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Arthur Blank

Arthur Blank
Arthur Blank
Born (1942-09-27) September 27, 1942
Sunnyside, New York
Alma mater Babson College (B.S.B.A.)
Occupation Home Depot co-founder, Atlanta Falcons owner, businessman
Net worth US$2.6 billion (August 2015)[1]
Spouse(s) Diana J. Blank (divorced)
Stephanie V. Blank (divorced)
Partner(s) Angela Macuga
Children with Diana Blank:
--Kenny Blank
--Dena Blank
--Danielle Blank
with Stephanie Blank:
--Max Blank
--Kylie Blank
--Josh Blank
Website .org.blankfoundationwww

Arthur M. Blank (born September 27, 1942) is an American businessman and a co-founder of The Home Depot.[2] Today he is known for his philanthropy and his ownership of the Atlanta Falcons in the National Football League.[3]

Contents

  • Early life 1
  • Working life 2
  • Sports ownership 3
  • Current life 4
  • Personal life 5
  • Philanthropy 6
  • Honors 7
  • References 8
  • External links 9

Early life

Arthur Blank was born to a Jewish[4] family, in Queens, New York,[5] with his father, Max, his mother, Molly, and his older brother, Michael. Blank graduated from Stuyvesant High School in New York City[6] and went on to attend Babson College, where he graduated in three years in 1963 with a B.S. degree in business administration and accounting. He also received an honorary degree from Furman University.

Working life

After graduating from Babson College, Blank was hired by Arthur Young and Company, where he was a senior accountant. He later joined the Daylin Corporation, where he rose to become president of Elliott's Drug Stores/Stripe Discount Stores, a division of Daylin. When Daylin decided to sell off that division, Blank moved to another division, Handy Dan Home Improvement Centers. Bernard Marcus was CEO of Handy Dan and Blank was vice president of finance when both were fired in 1978 as part of an internal power struggle.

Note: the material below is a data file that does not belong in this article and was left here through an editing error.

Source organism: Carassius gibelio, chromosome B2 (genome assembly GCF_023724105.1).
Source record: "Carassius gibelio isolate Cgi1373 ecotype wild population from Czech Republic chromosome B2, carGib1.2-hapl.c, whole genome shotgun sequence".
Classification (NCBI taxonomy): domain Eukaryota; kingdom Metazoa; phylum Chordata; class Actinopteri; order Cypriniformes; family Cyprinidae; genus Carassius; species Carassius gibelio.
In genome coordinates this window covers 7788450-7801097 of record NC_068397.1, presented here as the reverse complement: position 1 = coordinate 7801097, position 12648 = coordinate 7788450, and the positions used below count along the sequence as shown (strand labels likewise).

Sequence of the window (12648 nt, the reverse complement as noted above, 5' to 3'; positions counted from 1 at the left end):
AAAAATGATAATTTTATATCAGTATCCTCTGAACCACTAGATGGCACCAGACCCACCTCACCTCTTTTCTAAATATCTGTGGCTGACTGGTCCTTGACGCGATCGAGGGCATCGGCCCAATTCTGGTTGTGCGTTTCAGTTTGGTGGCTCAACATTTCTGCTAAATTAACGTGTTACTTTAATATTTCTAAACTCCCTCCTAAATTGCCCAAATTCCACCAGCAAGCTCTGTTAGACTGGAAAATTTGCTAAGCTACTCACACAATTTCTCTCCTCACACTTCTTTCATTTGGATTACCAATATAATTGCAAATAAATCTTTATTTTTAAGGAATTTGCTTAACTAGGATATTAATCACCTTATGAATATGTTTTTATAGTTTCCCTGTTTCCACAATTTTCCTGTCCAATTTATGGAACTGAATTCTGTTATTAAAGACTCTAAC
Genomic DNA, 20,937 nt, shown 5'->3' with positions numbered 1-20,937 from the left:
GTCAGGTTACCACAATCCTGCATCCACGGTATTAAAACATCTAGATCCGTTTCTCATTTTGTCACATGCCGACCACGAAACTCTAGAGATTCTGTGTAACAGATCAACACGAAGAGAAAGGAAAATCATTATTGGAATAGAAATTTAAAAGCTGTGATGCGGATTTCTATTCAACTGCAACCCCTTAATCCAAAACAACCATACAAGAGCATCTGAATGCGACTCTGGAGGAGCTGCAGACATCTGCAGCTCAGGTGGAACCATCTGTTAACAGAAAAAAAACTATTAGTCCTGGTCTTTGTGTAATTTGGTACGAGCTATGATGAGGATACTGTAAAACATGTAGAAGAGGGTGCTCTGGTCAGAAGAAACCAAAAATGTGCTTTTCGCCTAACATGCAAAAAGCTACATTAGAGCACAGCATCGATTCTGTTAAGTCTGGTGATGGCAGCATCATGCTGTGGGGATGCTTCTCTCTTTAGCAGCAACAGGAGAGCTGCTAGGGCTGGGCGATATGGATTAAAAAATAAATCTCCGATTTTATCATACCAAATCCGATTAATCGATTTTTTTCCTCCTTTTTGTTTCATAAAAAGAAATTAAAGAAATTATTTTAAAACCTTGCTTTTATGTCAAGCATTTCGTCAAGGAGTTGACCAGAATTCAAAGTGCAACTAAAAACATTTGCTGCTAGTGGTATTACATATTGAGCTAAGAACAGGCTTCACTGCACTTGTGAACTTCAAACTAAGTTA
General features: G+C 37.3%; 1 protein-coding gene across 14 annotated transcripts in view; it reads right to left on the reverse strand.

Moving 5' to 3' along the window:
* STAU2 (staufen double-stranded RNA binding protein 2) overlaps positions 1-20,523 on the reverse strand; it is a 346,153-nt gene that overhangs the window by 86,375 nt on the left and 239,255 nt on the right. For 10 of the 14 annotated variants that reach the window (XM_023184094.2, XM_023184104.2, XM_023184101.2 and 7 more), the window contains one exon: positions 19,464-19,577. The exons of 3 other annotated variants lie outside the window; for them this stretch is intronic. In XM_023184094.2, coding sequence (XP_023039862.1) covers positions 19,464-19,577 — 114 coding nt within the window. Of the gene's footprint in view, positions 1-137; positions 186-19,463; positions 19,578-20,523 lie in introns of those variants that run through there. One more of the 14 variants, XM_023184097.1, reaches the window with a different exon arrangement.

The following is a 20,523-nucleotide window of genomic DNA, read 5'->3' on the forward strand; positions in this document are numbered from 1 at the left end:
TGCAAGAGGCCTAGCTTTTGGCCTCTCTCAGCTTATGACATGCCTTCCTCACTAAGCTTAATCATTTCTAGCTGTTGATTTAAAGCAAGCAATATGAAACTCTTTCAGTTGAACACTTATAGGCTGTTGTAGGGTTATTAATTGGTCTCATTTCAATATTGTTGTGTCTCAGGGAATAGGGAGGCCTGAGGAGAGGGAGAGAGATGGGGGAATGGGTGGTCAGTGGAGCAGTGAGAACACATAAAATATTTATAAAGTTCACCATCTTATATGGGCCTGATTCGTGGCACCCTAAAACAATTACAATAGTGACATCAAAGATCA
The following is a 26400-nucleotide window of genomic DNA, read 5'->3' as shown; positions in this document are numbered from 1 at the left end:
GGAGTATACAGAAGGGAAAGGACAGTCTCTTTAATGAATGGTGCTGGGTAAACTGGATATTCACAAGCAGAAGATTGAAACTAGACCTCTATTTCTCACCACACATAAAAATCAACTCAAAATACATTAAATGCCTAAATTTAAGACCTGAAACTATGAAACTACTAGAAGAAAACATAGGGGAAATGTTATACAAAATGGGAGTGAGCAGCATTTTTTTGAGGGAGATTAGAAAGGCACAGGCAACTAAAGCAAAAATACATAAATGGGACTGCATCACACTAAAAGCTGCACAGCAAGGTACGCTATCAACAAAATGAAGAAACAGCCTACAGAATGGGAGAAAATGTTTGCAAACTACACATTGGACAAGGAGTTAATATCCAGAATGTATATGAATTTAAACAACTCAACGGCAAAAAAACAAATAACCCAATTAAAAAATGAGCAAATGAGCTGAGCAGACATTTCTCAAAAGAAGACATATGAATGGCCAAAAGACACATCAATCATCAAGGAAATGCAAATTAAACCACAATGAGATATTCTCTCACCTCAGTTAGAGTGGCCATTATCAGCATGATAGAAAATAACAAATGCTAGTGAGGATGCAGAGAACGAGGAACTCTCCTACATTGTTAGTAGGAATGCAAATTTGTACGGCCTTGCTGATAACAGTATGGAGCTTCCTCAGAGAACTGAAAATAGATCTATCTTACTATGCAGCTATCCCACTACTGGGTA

In 1978, Blank co-founded Home Depot with Marcus. New York investment banker Ken Langone assembled the initial group of investors. The store revolutionized the home improvement business with its warehouse concept and Blank and Marcus became billionaires as a result. Blank spent 19 years as the company's president before succeeding Marcus as CEO. Blank retired from the company in 2001 as co-chairman.

Sports ownership

In February 2002, Blank purchased the Gwinnett County.

Blank has expressed serious interest in purchasing other franchises. In early 2006, he temporarily withdrew from contention as a potential buyer of the Major League Baseball team Atlanta Braves. Some months later, Blank re-entered serious talks with Time Warner and a report indicated that a sale was imminent.[7] However, in February 2007, the Braves completed the sale of the team to Liberty Media. Blank has also founded an expansion MLS franchise named "Atlanta United FC" to begin play in 2017.[8] The club will share Mercedes-Benz Stadium with the Falcons.

Current life